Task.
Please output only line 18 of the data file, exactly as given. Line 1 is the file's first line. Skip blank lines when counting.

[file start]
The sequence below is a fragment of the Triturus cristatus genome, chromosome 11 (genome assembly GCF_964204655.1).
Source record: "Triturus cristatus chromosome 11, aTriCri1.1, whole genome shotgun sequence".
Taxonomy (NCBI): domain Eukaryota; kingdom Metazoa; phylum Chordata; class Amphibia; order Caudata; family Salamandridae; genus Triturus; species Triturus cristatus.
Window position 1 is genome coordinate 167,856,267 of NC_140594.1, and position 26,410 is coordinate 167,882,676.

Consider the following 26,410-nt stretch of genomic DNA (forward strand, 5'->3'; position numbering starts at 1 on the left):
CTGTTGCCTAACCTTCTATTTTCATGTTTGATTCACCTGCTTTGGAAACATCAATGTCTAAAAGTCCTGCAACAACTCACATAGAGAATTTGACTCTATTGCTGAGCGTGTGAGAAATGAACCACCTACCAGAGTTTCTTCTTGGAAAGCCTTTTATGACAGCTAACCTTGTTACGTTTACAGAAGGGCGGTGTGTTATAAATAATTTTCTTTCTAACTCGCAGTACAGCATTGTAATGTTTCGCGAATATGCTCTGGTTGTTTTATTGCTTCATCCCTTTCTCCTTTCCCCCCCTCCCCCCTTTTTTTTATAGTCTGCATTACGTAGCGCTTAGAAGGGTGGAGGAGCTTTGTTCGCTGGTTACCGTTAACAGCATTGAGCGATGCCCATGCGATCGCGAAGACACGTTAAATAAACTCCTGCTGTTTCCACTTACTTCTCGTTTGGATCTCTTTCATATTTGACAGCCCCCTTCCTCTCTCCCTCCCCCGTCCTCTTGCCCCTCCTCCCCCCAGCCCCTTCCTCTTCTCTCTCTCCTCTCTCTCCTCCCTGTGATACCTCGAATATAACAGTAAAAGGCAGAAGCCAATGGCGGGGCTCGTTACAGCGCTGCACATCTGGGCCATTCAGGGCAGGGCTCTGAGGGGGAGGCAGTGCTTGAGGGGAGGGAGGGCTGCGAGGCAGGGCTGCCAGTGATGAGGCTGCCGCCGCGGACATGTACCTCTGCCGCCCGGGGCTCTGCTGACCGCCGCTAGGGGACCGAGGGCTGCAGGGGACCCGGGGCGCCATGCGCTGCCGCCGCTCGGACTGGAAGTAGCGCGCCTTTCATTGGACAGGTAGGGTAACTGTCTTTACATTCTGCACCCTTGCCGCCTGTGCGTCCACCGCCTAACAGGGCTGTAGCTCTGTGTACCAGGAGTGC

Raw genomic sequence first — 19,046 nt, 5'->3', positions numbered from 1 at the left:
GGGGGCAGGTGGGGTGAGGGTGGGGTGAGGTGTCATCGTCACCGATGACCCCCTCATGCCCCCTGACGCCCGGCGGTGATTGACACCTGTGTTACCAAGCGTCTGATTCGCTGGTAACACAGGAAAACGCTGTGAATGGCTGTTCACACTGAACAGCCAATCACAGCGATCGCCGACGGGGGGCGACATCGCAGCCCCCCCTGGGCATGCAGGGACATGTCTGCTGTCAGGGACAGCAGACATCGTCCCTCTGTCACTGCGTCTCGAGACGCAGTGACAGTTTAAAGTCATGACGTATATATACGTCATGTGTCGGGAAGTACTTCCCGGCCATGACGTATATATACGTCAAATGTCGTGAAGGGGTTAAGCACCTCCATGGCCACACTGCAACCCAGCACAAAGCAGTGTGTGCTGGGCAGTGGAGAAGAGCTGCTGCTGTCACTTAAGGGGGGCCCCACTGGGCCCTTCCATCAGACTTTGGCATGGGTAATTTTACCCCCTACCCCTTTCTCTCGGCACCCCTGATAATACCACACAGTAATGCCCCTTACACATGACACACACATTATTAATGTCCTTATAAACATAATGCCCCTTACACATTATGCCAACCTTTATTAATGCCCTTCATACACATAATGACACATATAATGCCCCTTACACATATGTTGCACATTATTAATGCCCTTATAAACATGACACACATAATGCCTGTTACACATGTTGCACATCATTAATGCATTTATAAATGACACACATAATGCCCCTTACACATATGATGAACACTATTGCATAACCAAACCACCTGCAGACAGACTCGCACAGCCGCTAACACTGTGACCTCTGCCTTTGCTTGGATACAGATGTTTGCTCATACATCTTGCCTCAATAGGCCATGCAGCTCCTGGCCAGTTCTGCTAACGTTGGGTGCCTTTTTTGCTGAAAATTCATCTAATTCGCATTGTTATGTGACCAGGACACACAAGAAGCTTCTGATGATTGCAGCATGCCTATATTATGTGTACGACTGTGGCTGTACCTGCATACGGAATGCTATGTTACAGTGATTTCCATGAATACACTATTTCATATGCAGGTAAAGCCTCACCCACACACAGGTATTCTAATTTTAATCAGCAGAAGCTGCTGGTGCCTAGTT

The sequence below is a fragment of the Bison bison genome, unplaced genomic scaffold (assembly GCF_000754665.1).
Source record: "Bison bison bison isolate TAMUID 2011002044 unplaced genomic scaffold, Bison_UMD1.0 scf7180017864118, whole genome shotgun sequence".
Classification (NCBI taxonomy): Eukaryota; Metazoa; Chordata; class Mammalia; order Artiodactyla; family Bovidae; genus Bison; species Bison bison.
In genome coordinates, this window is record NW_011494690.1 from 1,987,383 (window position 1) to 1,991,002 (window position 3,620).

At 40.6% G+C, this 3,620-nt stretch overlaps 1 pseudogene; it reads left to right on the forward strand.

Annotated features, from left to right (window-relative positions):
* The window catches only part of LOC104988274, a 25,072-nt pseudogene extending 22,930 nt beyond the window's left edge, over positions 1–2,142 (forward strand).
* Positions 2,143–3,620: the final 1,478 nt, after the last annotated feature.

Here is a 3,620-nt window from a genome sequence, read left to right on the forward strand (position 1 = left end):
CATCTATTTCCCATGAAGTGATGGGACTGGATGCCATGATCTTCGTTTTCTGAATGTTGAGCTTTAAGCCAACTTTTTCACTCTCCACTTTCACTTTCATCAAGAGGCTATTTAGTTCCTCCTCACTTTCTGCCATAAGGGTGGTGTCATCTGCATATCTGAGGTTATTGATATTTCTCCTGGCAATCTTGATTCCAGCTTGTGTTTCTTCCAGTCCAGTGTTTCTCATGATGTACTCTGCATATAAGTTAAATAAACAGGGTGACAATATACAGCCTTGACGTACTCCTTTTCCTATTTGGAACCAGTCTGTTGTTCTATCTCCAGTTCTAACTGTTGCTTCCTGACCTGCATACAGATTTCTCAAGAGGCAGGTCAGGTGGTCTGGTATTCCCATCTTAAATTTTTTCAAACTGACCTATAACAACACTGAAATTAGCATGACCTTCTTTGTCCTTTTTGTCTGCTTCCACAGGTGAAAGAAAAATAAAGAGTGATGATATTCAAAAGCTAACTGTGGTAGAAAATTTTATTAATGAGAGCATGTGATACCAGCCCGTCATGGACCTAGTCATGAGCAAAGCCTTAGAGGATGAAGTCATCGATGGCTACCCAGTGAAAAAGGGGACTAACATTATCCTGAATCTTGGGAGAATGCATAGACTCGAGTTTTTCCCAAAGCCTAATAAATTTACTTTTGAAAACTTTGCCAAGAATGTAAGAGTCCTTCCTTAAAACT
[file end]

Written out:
CATCTATTTCCCATGAAGTGATGGGACTGGATGCCATGATCTTCGTTTTCTGAATGTTGAGCTTTAAGCCAACTTTTTCACTCTCCACTTTCACTTTCATCAAGAGGCTATTTAGTTCCTCCTCACTTTCTGCCATAAGGGTGGTGTCATCTGCATATCTGAGGTTATTGATATTTCTCCTGGCAATCTTGATTCCAGCTTGTGTTTCTTCCAGTCCAGTGTTTCTCATGATGTACTCTGCATATAAGTTAAATAAACAGGGTGACAATATACAGCCTTGACGTACTCCTTTTCCTATTTGGAACCAGTCTGTTGTTCTATCTCCAGTTCTAACTGTTGCTTCCTGACCTGCATACAGATTTCTCAAGAGGCAGGTCAGGTGGTCTGGTATTCCCATCTTAAATTTTTTCAAACTGACCTATAACAACACTGAAATTAGCATGACCTTCTTTGTCCTTTTTGTCTGCTTCCACAGGTGAAAGAAAAATAAAGAGTGATGATATTCAAAAGCTAACTGTGGTAGAAAATTTTATTAATGAGAGCATGTGATACCAGCCCGTCATGGACCTAGTCATGAGCAAAGCCTTAGAGGATGAAGTCATCGATGGCTACCCAGTGAAAAAGGGGACTAACATTATCCTGAATCTTGGGAGAATGCATAGACTCGAGTTTTTCCCAAAGCCTAATAAATTTACTTTTGAAAACTTTGCCAAGAATGTAAGAGTCCTTCCTTAAAACT